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4 killed in fiery plunge off Calif. road

The driver was trying to pass another vehicle and lost control; people who heard screams and saw flames gathered at a bridge above the horrific scene

By Doug Saunders and Melissa Pinion-Whitt
San Bernardino County Sun

SAN BERNARDINO, Calif. —The sound of screams erupted from a flaming vehicle that had plunged 20 feet to the bottom of a concrete channel Thursday night near San Bernardino.

The small crowd that gathered by the Fifth Street bridge stood by helplessly, not knowing what to do.

“I heard the screaming and I started crying because you couldn’t do anything,” said Rose Estrada of San Bernardino. “People started running back and forth.”

Two women remained in the vehicle and two had been thrown from the car after the driver, who authorities say was speeding, lost control of a 1997 Toyota Camry east of Cooley Avenue around 8:30 p.m. and crashed through a metal barrier to the wash below.

Three were pronounced dead at the scene and the fourth died at Arrowhead Regional Medical Center in Colton.

The San Bernardino County Coroner’s Department identified three of the victims as Germany Brizick Lee Willis, 24, and Kristy Marie Orti-Medina, 36, both of Highland, and Joy Terri Doss, 24, of San Bernardino. The fourth victim remained unidentified.

The California Highway Patrol said the driver was trying to pass a vehicle in front of her when she lost control of the car. It is unknown if alcohol or drugs were a factor.

The westbound vehicle spun around 90 to 110 degrees, crossed into oncoming traffic and veered off the road, hitting a bridge rail. The impact threw the driver and a back-seat passenger out of the car.

It was a horrific scene that continued to draw onlookers Friday morning, including people whose loved ones didn’t come home Thursday night.

“Someone called me and said go and check,” said Will Bradley, who suspected his friend’s cousin was among the victims.

He realized she wasn’t because the cousin was in a sport-utility vehicle, but the remains of the crash still shook him.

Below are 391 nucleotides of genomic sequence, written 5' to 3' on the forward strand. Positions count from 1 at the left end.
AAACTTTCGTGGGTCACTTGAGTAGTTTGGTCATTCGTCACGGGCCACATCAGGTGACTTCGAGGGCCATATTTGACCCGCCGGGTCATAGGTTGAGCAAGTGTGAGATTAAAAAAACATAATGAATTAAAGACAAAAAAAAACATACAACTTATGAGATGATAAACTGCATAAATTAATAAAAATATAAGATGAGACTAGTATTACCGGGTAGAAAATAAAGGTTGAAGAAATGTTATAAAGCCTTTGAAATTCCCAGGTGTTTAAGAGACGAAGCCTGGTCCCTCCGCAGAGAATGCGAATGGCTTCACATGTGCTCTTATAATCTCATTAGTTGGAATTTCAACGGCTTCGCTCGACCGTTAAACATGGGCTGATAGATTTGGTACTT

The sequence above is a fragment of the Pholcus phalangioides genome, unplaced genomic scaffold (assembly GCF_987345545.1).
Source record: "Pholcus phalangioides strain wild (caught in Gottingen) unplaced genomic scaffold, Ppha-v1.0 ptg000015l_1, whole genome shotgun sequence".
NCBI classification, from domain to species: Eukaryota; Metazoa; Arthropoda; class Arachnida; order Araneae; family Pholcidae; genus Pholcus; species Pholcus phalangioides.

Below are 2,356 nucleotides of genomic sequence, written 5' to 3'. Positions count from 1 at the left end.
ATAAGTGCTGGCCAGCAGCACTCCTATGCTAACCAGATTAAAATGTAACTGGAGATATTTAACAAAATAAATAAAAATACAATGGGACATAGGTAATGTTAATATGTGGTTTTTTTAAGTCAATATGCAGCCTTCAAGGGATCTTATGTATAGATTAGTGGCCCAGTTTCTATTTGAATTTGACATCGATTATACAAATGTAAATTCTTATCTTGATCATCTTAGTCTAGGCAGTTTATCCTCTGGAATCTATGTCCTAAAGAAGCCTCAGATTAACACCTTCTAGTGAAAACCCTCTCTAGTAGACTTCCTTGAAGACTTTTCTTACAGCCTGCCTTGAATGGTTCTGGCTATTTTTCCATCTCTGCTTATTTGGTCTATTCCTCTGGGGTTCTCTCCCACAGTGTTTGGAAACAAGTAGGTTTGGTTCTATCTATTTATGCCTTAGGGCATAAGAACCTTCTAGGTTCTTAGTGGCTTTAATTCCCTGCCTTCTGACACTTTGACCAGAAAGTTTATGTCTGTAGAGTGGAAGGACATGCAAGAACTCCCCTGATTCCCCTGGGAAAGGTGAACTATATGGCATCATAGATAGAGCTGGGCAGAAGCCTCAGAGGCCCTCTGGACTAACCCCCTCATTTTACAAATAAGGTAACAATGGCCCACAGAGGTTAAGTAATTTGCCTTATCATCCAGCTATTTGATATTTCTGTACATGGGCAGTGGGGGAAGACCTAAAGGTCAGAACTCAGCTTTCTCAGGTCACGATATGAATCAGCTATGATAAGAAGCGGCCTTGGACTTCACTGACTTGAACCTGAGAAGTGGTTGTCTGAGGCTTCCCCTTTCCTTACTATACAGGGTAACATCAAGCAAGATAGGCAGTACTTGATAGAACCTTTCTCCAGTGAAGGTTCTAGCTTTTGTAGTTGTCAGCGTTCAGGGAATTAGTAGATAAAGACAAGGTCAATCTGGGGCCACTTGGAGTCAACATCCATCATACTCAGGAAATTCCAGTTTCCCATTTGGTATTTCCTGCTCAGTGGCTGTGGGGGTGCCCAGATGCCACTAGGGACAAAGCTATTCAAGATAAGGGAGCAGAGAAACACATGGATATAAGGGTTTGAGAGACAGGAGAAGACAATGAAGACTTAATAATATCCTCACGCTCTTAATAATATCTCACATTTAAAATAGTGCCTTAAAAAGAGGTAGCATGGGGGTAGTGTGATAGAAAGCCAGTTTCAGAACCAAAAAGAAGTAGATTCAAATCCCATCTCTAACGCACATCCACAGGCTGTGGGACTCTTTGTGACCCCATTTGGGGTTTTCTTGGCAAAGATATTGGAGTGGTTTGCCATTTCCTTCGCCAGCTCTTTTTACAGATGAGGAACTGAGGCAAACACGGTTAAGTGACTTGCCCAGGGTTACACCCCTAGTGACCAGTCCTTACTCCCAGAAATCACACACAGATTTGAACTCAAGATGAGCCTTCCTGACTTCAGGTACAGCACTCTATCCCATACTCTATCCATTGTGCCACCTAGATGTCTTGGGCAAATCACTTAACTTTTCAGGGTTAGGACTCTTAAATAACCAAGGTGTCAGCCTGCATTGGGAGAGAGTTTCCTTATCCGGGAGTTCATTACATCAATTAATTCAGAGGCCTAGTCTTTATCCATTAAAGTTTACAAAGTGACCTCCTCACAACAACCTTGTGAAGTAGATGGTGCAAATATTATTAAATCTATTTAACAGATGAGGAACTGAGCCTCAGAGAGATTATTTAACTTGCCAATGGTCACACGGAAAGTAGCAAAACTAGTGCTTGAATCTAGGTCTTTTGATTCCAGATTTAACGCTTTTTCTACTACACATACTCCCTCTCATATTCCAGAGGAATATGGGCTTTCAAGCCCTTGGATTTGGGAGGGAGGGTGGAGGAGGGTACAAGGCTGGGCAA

“That is just horrible for them to be burned like that,” he said.

Another family came to the scene and spotted clothing in the channel that they believed belonged to a relative. A woman who didn’t identity herself told one of the spectators, “She was my little sister, and she just had a baby.”

Vanessa Sandoval, who lives nearby, said she was driving by Thursday night when she saw the glow of the fire. She stopped and watched as the car burned.

“You can’t help them, so you don’t know what to do,” she said.

Estrada, another nearby resident, said the glowing light also drew her to the scene.

“It was just bright flames. I didn’t know what it was at first,” she said.

Glass and fragments from the car littered Fifth Street and the wash. Mangled pieces of the metal barrier lay beside blackened remains of the vehicle, pieces of clothing and other items.

County workers had placed a temporary chain-link fence where the barrier was missing and marked the area with cones and signs.

Police and news vans could be seen from neighboring Anderson School, which serves students with physical and intellectual disabilities, as they celebrated their annual Special Olympics-style event.

“It’s such a sad combination to have them right there,” said Principal Avis Stuart-Board. “The good thing is the students don’t know what it means, but it’s such a sad thing.”

Staff writer Ryan Hagen contributed to this report.

McClatchy-Tribune News Service

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